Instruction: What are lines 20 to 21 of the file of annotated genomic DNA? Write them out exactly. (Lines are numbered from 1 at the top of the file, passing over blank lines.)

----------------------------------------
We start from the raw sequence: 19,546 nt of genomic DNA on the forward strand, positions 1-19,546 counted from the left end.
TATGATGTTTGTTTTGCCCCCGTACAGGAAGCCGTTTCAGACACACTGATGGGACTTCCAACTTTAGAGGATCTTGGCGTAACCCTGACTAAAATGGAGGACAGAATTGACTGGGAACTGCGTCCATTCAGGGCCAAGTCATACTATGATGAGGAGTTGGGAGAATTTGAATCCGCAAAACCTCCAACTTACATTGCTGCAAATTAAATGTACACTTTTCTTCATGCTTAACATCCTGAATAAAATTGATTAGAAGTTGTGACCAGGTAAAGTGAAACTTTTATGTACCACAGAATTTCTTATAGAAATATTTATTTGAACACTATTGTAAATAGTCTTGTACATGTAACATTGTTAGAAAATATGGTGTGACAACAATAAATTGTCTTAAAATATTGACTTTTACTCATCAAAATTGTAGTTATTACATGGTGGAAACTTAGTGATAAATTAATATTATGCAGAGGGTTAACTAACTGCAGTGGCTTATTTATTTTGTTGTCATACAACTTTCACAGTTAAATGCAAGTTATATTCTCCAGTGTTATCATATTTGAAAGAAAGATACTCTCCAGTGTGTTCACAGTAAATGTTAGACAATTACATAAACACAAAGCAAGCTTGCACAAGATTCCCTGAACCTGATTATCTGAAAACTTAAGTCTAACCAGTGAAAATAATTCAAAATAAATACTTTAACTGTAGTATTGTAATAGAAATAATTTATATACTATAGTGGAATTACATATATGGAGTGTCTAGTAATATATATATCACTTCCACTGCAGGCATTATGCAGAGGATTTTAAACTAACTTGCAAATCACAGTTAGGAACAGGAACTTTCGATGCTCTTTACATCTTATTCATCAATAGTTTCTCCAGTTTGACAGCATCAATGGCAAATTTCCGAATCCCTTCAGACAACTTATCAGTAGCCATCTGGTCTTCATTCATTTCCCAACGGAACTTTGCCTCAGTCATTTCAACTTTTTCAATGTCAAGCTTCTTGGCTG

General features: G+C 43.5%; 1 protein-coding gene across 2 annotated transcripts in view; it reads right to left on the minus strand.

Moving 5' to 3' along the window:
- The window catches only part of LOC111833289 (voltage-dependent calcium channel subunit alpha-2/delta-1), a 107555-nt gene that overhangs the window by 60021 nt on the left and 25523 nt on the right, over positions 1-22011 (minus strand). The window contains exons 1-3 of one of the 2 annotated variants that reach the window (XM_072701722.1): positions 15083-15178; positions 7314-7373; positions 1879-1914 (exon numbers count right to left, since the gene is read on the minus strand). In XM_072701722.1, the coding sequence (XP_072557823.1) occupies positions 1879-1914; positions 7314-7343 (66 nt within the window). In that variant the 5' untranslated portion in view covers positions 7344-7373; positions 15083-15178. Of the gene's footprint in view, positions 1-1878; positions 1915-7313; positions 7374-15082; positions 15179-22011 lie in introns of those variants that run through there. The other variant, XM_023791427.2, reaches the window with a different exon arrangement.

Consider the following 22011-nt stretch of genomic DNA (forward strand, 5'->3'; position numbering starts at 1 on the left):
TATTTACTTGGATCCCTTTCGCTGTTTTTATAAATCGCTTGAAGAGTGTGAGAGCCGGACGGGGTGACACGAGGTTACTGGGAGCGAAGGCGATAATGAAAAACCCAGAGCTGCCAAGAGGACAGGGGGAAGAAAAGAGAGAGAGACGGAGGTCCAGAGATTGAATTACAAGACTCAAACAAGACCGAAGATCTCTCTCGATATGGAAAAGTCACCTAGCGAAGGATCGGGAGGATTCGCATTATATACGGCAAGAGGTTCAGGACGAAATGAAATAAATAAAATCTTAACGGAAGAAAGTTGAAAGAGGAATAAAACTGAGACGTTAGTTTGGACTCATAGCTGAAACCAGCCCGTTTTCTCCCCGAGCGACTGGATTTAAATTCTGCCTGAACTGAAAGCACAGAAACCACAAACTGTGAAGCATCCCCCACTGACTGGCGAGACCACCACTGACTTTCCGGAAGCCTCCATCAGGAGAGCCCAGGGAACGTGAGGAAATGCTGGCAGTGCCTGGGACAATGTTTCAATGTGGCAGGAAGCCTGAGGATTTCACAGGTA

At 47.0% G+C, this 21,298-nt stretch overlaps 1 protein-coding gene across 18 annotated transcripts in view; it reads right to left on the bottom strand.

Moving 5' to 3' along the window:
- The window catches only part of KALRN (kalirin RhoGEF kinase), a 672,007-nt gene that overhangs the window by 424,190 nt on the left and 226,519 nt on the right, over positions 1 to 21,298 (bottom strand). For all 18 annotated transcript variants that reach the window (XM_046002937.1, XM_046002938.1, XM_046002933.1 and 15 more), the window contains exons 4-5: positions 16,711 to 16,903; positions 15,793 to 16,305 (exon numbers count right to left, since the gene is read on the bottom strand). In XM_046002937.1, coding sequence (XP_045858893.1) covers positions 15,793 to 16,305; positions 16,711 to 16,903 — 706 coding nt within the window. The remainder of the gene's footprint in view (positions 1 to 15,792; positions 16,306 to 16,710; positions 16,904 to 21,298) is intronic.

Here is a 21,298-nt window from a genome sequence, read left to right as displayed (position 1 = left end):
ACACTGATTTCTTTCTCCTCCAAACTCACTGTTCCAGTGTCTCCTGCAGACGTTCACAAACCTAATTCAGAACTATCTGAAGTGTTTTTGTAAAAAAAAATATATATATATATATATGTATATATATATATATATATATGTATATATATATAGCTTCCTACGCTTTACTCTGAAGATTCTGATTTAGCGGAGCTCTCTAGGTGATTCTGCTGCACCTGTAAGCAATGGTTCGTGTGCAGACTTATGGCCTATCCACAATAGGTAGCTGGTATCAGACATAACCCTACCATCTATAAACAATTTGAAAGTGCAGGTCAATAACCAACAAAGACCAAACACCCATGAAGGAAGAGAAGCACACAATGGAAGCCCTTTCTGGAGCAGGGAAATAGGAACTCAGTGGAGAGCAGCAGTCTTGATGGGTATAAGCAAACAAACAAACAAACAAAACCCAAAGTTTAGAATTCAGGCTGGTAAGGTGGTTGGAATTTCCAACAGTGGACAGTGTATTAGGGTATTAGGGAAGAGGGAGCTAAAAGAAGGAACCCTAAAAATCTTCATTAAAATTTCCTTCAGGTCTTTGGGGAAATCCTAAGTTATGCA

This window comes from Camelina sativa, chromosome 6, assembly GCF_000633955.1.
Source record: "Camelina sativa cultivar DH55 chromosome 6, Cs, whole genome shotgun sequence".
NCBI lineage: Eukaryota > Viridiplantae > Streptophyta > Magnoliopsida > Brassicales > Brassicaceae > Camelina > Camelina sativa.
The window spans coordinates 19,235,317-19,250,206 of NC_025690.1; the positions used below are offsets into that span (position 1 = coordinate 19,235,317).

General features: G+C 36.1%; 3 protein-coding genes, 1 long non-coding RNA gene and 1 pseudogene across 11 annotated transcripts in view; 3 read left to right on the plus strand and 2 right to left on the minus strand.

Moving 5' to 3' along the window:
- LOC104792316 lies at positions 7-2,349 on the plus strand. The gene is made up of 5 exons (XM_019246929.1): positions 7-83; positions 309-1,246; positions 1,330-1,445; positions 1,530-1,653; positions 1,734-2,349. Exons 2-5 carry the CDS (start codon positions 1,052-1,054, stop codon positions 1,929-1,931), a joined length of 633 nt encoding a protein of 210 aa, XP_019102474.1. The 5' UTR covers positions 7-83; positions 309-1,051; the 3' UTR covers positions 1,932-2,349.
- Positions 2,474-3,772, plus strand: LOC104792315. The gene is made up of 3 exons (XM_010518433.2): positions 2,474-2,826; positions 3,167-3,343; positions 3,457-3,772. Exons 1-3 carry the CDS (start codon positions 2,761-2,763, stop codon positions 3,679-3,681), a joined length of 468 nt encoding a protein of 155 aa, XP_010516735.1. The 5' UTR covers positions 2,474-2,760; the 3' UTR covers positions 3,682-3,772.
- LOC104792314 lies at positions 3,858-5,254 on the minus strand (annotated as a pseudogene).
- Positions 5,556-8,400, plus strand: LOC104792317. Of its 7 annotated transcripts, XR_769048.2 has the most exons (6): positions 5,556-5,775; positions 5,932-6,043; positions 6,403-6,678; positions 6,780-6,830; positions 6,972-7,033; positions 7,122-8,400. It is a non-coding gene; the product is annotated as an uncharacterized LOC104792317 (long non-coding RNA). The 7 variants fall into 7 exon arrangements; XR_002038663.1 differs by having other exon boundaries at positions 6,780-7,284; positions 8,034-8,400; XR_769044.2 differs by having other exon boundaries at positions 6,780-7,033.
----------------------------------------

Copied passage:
- Positions 2,474-3,772, plus strand: LOC104792315. The gene is made up of 3 exons (XM_010518433.2): positions 2,474-2,826; positions 3,167-3,343; positions 3,457-3,772. Exons 1-3 carry the CDS (start codon positions 2,761-2,763, stop codon positions 3,679-3,681), a joined length of 468 nt encoding a protein of 155 aa, XP_010516735.1. The 5' UTR covers positions 2,474-2,760; the 3' UTR covers positions 3,682-3,772.
- LOC104792314 lies at positions 3,858-5,254 on the minus strand (annotated as a pseudogene).